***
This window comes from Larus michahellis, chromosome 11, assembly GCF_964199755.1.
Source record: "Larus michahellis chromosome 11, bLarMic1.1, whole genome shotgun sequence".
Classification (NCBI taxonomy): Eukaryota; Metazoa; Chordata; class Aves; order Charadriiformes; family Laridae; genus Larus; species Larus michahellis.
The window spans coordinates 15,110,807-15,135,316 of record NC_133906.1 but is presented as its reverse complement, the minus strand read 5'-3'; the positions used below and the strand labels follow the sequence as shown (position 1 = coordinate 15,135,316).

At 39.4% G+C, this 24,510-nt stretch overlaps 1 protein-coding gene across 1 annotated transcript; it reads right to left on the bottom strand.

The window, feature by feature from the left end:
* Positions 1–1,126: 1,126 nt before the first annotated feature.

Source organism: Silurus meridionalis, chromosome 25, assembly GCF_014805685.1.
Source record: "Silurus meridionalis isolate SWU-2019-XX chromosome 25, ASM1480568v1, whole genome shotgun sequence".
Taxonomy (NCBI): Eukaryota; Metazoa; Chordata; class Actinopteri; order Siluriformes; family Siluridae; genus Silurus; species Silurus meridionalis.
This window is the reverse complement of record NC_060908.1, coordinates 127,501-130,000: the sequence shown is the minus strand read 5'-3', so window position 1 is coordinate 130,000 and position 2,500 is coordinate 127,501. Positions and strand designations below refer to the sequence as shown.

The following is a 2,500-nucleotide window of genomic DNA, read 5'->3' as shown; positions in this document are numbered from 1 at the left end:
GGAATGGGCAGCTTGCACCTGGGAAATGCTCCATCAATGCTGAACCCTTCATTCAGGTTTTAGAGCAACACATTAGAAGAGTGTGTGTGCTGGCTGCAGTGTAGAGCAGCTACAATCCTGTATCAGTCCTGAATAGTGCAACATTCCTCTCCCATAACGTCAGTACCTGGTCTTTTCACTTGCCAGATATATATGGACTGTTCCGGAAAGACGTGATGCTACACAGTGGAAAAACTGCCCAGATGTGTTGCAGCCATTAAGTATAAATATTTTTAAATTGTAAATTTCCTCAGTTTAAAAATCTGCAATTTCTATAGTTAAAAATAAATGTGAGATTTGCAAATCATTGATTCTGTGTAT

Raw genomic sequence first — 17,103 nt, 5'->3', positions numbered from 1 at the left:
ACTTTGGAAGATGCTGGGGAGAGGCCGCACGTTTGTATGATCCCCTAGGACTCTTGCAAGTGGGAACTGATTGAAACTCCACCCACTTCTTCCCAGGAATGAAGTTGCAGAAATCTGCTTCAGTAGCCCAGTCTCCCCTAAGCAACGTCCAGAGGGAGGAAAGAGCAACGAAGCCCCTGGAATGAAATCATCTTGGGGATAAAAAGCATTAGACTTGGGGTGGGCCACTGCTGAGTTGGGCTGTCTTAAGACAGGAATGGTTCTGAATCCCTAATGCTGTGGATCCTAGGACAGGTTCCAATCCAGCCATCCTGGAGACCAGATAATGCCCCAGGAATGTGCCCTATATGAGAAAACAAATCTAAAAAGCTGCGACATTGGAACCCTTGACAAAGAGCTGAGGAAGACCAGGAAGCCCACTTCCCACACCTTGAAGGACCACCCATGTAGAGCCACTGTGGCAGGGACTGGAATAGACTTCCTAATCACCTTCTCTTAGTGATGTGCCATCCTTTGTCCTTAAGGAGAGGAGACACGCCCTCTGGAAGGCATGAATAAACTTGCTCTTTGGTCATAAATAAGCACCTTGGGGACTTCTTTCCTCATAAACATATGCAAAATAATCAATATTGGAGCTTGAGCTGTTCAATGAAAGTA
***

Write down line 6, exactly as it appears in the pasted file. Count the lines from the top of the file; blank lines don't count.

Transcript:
The window, feature by feature from the left end: